Few genres have stood the test of time quite like the side-scrolling platformer. From its humble beginnings in the early days of gaming, the genre has evolved and flourished, giving rise to some of the most iconic and beloved titles in gaming history.
If you finished Super Mario Bros. Wonder and are looking for other side-scrollers that push the envelope of what’s possible in the genre, check out our list below.
14 top games like Super Mario Bros. Wonder
14 – Super Mario Maker 2 (2019)
We are cheating a bit by putting Super Mario Maker 2 on this list, but there’s a good reason. This was the game that was made before Super Mario Bros. Wonder.
The developers added a ton of new features after release it feels like a different game altogether, many of which made their way into Wonder. If you like Super Mario Bros. Wonder but haven’t tried Super Mario Maker 2, you are really missing out.
You can make your own levels as well as try out those made by others. Some player levels challenge Nintendo’s own development capabilities. Super Mario Maker 2 is definitely one of the best Mario games ever made, but we put it here so you wouldn’t get mad that it got unfair favoritism.
13 – Freedom Planet (2014)
Freedom Planet is a 2D side-scrolling action platformer that leans more into Sonic the Hedgehog than Mario. Freedom Planet features a fast-paced and fluid movement system that forces you to pay attention as you maneuver through the world. You have to carefully time your jumps and attacks to get past obstacles and enemies.
Its charming story and memorable cast of characters will compel you to find all of Freedom Planet’s secrets.
12 – Ori and the Blind Forest (2015)
Ori and the Blind Forest is a captivating 2D side-scrolling action-platformer that offers a stunning visual experience and a heartwarming story. Ori and the Blind Forest captivates players with its emotionally resonant narrative, stunning visuals, and beautiful soundtrack. This game gets slept on a lot, but it’s a classic of the genre.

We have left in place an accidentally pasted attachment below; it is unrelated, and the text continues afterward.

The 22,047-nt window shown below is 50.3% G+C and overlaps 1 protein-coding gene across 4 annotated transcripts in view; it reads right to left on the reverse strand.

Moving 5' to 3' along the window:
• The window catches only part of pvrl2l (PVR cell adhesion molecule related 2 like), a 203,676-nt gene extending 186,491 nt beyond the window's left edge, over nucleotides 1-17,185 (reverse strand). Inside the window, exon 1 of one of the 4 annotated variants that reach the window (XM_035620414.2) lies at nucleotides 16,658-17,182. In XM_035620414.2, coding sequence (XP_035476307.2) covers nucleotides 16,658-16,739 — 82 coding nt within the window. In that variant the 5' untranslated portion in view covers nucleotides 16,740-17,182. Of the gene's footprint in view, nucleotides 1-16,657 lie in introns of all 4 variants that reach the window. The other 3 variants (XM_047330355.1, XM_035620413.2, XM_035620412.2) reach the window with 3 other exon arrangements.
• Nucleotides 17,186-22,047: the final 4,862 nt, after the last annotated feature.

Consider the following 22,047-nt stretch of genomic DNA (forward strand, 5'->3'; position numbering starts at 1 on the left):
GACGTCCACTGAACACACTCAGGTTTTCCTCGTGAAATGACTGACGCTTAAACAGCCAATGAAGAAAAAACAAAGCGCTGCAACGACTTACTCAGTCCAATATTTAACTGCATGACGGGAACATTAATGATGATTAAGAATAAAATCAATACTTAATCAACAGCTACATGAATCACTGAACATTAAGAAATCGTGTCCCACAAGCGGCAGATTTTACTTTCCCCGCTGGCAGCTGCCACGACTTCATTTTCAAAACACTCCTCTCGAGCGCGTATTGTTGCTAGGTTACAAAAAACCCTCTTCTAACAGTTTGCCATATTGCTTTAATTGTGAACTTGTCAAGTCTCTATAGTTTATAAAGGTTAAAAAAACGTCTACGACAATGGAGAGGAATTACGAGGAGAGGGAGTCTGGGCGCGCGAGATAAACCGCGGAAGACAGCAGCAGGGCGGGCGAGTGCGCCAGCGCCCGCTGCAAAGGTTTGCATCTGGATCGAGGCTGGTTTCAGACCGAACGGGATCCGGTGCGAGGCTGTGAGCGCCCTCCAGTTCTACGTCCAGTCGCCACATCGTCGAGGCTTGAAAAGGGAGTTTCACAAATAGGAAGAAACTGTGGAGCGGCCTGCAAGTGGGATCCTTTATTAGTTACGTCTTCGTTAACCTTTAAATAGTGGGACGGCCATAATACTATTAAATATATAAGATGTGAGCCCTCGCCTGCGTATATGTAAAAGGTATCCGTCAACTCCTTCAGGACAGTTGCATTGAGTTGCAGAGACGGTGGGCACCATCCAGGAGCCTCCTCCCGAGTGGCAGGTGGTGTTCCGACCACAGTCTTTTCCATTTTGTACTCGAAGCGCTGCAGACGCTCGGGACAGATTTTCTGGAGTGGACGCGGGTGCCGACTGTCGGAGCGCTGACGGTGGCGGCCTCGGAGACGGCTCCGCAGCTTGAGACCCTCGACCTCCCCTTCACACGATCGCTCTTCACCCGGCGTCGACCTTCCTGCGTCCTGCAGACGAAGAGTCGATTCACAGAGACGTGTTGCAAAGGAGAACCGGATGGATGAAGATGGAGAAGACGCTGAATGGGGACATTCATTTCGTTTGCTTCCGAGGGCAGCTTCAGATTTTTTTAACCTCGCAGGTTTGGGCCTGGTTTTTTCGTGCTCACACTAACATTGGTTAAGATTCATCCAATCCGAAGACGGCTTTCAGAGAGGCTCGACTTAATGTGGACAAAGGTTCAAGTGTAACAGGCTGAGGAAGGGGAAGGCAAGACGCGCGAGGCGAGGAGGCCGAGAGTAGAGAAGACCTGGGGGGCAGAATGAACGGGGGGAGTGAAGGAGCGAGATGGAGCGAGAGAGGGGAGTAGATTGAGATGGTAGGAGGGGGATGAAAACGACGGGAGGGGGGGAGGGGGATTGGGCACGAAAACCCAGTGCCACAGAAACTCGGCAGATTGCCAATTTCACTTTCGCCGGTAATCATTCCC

Just like Super Mario Bros. Wonder, it excels as a side-scrolling platformer by providing precise controls and a gradual learning curve. With engaging level design and hidden secrets, both games in the series create a sense of wonder and exploration. The touching story, character development, and environmental puzzles make Ori an unforgettable side-scrolling experience.
11 – Unravel (2016)
Unravel is a compelling side-scroller that limits how far the player can go from checkpoint to checkpoint by its use of yarn. Its charm lies in its exquisite blend of captivating visuals, a heartfelt narrative, and ingenious puzzle-platformer gameplay. Players guide Yarny, a tiny character made of thread, through a beautifully rendered world that mirrors the wonders of nature.
The game not only showcases stunning graphics but also offers challenging puzzles that require players to creatively utilize Yarny’s abilities. The story itself is both sad and heart-felt and is told through the environment. You’ll definitely love this one.
10 – Little Big Planet (2008)